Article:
The contact heat conductance at diamond-OFHC copper interface with GaIn eutectic as a heat transfer medium Page: 3 of 7

The contact heat conductance at diamond-OFHC copper interface with
Gain eutectic as a heat transfer medium
L. Assoufid and A.M. Khounsary
Experimental Facilities Division, Advanced Photon Source, Argonne National Laboratory, Argonne,
Illinois, 60439, USA
(Presented on 19 October 1995)
The results of an experimental study of the contact heat conductance across a single diamond
crystal interface with OFHC copper (Cu) are reported. Gallium-indium (GaIn) eutectic was used as
an interstitial material. Contact conductance data are important in the design and the prediction of
the performance of x-ray diamond monochromators under high-heat-load conditions.
Two sets of experiments were carried out. In one, the copper surface in contact with diamond was
polished and then electroless plated with 1 gm of nickel, while in the other, the copper contact
surface was left as machined.
The measured average interface heat conductances are 44.7 8 W/cm2 -K for nonplated copper
and 23.0 3 W/cm2-K for nickel-plated copper.
For reference, the thermal contact conductances at a copper-copper interface (without diamond)
were also measured, and the results are reported.
A typical diamond monochromator, 0.2 mm thick, will absorb about 44 W under a standard
undulator beam at the Advanced Photon Source. The measured conductance for nickel-plated copper
suggests that the temperature drop across the interface of diamond and nickel-plated copper, with a 20
mm2 contact area, will be about 10 C. Therefore temperature rises are rather modest, and the
accuracy of the measured contact conductances presented here are sufficient for design purposes.

I. INTRODUCTION
Contact cooling of optical substrates is a common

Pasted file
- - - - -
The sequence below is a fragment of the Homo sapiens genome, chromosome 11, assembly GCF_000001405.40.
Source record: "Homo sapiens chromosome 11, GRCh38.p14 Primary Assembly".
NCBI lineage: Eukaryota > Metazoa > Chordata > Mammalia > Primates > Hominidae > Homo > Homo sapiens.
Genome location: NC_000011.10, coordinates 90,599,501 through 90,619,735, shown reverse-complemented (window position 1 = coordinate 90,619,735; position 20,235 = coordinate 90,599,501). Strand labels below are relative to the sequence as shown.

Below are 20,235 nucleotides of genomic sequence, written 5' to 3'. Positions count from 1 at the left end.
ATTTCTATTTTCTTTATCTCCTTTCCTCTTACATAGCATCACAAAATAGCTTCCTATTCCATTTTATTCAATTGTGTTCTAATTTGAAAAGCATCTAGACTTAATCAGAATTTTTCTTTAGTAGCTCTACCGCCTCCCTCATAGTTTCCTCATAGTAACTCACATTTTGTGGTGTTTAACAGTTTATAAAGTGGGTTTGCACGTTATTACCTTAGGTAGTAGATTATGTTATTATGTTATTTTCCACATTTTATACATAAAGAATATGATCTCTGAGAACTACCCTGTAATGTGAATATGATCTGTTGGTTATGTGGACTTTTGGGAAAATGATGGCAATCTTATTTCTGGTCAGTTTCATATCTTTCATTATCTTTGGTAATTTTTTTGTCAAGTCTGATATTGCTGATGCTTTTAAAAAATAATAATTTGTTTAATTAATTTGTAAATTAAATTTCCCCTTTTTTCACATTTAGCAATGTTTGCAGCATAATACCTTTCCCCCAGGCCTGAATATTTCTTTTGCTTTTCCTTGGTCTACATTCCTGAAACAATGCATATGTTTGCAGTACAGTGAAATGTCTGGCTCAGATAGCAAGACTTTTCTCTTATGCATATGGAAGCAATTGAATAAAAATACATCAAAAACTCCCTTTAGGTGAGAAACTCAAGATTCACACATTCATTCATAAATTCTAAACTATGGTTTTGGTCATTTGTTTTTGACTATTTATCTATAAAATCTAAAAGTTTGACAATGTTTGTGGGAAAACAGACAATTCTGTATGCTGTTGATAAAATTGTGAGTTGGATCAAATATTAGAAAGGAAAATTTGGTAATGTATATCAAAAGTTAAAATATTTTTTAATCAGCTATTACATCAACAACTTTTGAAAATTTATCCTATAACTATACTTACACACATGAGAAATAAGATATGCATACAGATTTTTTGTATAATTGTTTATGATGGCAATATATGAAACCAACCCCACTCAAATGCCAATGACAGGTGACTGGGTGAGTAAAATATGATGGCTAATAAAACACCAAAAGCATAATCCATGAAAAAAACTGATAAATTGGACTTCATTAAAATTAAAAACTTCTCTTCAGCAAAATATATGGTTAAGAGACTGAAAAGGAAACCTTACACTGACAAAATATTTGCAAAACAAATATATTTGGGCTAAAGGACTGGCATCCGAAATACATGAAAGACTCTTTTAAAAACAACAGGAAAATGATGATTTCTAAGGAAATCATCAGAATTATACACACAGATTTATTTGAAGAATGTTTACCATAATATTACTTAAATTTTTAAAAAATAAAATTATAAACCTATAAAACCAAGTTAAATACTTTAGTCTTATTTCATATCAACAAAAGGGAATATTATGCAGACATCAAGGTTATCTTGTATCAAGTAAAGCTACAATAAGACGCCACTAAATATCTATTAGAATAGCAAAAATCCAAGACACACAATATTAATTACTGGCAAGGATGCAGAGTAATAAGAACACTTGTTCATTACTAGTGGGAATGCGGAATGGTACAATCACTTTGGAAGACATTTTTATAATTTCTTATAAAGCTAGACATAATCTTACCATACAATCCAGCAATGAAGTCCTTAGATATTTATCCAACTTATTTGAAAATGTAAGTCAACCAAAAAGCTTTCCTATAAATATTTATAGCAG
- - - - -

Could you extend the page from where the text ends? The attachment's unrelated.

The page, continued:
technique for removal of the absorbed x-ray heat from those
substrates, and is accomplished by placing cooling pads in
contact with the substrate. A thin layer of liquid gallium-
indium eutectic is often used at the interface to improve the
thermal contact and also to provide a strain-free mount for
crystal monochromators and mirrors.1-3 This technique has
been proven to be particularly useful in cooling of diamond
monochromators.3 Considering the small size of single
crystal diamond that can be procured at this time (typically
less than 1 cm2 in area), only a small part of which is
available for contact cooling, efficient cooling is necessary to
avoid high temperature gradients. For design purposes and
in order to predict temperature and the performance of a
diamond monochromator, it is necessary to know the contact
heat conductance at the interface diamond-GaIn-heat sink. A
simple experimental setup was devised and used to measure
this quantity.
It is well known that liquid gallium, as well as its
eutectics, reacts with most metals. For example, copper,
which is very often used as a heat sink, is easily chemically
attacked by liquid gallium and its eutectics even at low
temperature. To prevent this, copper surfaces are usually
plated with a thin layer of nickel. The chemical reaction
between nickel and gallium does not occur up to a
temperature of about 600*C,4 which is much higher than the
operating temperature of a typical monochromator (less
100*C).

Nickel plating introduces an additional resistance to the
heat flow, and, although the thermal conductivity of nickel is
relatively poor compared to that of Cu (0.91 versus 3.98
W/cm-K at 300 K), the thickness of the plating is too small
to make any significant contribution to the temperature drop
at the interface. Therefore, the resistance can mainly come
from the Cu-Ni and Ni-GaIn-diamond interfaces. In order to
evaluate the influence of nickel plating, two sets of
experiments were carried out. In one, the OFHC Cu surface
in contact with diamond was polished and then electroless
plated with 1 pm of nickel, while, in the other the OFHC Cu
surfaces were left as machined.
II. CONTACT CONDUCTANCE
It is well known that, at a solid/solid interface, contact
occurs at a very few discrete spots, which may result in a
large resistance to the heat flow and consequently, a
substantial temperature drop at the interface. Contact heat
conductance, hc, is defined by 5

hc= (P/Aa )/AT ,

(1)

where P is the total power crossing the interface, Aa is the
interface apparent contact area, and AT is the temperature drop
across the interface. The experimental setup was to measure
this temperature drop.

e1995 American Institute of Physics 1

Rev. Sci. Instrum. 66 (9), September 1995

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Assoufid, L. & Khounsary, A.M. The contact heat conductance at diamond-OFHC copper interface with GaIn eutectic as a heat transfer medium, article, January 1, 1996; Illinois. (https://digital.library.unt.edu/ark:/67531/metadc670814/m1/3/ocr/: accessed May 21, 2019), University of North Texas Libraries, Digital Library, https://digital.library.unt.edu; crediting UNT Libraries Government Documents Department.

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